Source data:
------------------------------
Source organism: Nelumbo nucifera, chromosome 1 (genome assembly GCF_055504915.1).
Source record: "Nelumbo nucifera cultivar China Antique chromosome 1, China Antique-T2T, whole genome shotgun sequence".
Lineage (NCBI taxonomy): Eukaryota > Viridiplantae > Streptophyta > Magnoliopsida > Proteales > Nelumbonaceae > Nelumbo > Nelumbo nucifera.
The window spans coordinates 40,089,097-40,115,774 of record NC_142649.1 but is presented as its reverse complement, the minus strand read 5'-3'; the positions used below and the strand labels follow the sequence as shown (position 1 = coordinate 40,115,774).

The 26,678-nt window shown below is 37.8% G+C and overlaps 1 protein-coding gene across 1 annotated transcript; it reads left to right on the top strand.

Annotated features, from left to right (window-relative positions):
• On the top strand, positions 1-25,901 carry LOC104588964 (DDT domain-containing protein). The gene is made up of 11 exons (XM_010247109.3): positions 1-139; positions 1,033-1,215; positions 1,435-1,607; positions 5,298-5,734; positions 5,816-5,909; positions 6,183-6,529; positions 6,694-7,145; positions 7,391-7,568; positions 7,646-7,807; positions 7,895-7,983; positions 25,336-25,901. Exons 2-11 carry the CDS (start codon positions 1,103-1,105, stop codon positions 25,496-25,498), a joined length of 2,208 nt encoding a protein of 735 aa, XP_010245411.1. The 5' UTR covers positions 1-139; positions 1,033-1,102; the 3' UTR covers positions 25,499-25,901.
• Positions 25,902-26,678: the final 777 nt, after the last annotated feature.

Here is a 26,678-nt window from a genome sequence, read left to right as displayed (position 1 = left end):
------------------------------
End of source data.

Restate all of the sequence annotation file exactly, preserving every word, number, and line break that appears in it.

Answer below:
Source organism: Nelumbo nucifera, chromosome 1 (genome assembly GCF_055504915.1).
Source record: "Nelumbo nucifera cultivar China Antique chromosome 1, China Antique-T2T, whole genome shotgun sequence".
Lineage (NCBI taxonomy): Eukaryota > Viridiplantae > Streptophyta > Magnoliopsida > Proteales > Nelumbonaceae > Nelumbo > Nelumbo nucifera.
The window spans coordinates 40,089,097-40,115,774 of record NC_142649.1 but is presented as its reverse complement, the minus strand read 5'-3'; the positions used below and the strand labels follow the sequence as shown (position 1 = coordinate 40,115,774).

The 26,678-nt window shown below is 37.8% G+C and overlaps 1 protein-coding gene across 1 annotated transcript; it reads left to right on the top strand.

Annotated features, from left to right (window-relative positions):
• On the top strand, positions 1-25,901 carry LOC104588964 (DDT domain-containing protein). The gene is made up of 11 exons (XM_010247109.3): positions 1-139; positions 1,033-1,215; positions 1,435-1,607; positions 5,298-5,734; positions 5,816-5,909; positions 6,183-6,529; positions 6,694-7,145; positions 7,391-7,568; positions 7,646-7,807; positions 7,895-7,983; positions 25,336-25,901. Exons 2-11 carry the CDS (start codon positions 1,103-1,105, stop codon positions 25,496-25,498), a joined length of 2,208 nt encoding a protein of 735 aa, XP_010245411.1. The 5' UTR covers positions 1-139; positions 1,033-1,102; the 3' UTR covers positions 25,499-25,901.
• Positions 25,902-26,678: the final 777 nt, after the last annotated feature.

Here is a 26,678-nt window from a genome sequence, read left to right as displayed (position 1 = left end):